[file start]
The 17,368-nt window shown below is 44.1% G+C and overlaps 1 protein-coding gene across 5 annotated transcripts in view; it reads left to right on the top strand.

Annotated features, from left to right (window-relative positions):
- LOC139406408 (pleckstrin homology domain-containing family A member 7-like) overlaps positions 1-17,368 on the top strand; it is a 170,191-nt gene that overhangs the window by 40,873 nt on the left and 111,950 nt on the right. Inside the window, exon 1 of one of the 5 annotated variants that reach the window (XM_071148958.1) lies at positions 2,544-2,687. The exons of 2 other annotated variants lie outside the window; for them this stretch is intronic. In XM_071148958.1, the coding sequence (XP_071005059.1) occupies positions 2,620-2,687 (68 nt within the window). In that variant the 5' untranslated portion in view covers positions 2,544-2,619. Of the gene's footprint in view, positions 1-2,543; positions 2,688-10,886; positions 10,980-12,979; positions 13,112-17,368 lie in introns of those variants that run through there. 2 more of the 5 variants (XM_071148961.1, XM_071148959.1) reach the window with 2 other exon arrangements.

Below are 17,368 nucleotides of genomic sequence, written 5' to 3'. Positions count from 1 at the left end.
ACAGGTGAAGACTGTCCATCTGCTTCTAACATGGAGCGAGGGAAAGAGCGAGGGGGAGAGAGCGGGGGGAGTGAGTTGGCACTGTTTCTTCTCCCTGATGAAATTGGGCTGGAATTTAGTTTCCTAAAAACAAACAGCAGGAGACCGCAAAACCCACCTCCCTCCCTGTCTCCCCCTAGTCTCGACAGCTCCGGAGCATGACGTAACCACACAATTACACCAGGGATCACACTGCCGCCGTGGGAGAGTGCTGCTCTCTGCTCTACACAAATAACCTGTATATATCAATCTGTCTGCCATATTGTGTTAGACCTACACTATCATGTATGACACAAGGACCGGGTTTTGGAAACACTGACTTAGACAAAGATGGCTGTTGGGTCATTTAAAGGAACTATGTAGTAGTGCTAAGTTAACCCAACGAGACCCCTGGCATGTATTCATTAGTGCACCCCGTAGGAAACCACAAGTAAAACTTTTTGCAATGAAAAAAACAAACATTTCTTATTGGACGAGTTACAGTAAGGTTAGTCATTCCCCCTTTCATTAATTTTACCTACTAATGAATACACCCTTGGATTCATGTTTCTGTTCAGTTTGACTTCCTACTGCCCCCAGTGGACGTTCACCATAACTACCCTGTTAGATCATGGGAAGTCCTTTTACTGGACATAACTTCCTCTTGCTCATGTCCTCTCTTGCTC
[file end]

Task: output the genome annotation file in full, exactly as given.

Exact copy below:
The 17,368-nt window shown below is 44.1% G+C and overlaps 1 protein-coding gene across 5 annotated transcripts in view; it reads left to right on the top strand.

Annotated features, from left to right (window-relative positions):
- LOC139406408 (pleckstrin homology domain-containing family A member 7-like) overlaps positions 1-17,368 on the top strand; it is a 170,191-nt gene that overhangs the window by 40,873 nt on the left and 111,950 nt on the right. Inside the window, exon 1 of one of the 5 annotated variants that reach the window (XM_071148958.1) lies at positions 2,544-2,687. The exons of 2 other annotated variants lie outside the window; for them this stretch is intronic. In XM_071148958.1, the coding sequence (XP_071005059.1) occupies positions 2,620-2,687 (68 nt within the window). In that variant the 5' untranslated portion in view covers positions 2,544-2,619. Of the gene's footprint in view, positions 1-2,543; positions 2,688-10,886; positions 10,980-12,979; positions 13,112-17,368 lie in introns of those variants that run through there. 2 more of the 5 variants (XM_071148961.1, XM_071148959.1) reach the window with 2 other exon arrangements.

Below are 17,368 nucleotides of genomic sequence, written 5' to 3'. Positions count from 1 at the left end.
ACAGGTGAAGACTGTCCATCTGCTTCTAACATGGAGCGAGGGAAAGAGCGAGGGGGAGAGAGCGGGGGGAGTGAGTTGGCACTGTTTCTTCTCCCTGATGAAATTGGGCTGGAATTTAGTTTCCTAAAAACAAACAGCAGGAGACCGCAAAACCCACCTCCCTCCCTGTCTCCCCCTAGTCTCGACAGCTCCGGAGCATGACGTAACCACACAATTACACCAGGGATCACACTGCCGCCGTGGGAGAGTGCTGCTCTCTGCTCTACACAAATAACCTGTATATATCAATCTGTCTGCCATATTGTGTTAGACCTACACTATCATGTATGACACAAGGACCGGGTTTTGGAAACACTGACTTAGACAAAGATGGCTGTTGGGTCATTTAAAGGAACTATGTAGTAGTGCTAAGTTAACCCAACGAGACCCCTGGCATGTATTCATTAGTGCACCCCGTAGGAAACCACAAGTAAAACTTTTTGCAATGAAAAAAACAAACATTTCTTATTGGACGAGTTACAGTAAGGTTAGTCATTCCCCCTTTCATTAATTTTACCTACTAATGAATACACCCTTGGATTCATGTTTCTGTTCAGTTTGACTTCCTACTGCCCCCAGTGGACGTTCACCATAACTACCCTGTTAGATCATGGGAAGTCCTTTTACTGGACATAACTTCCTCTTGCTCATGTCCTCTCTTGCTC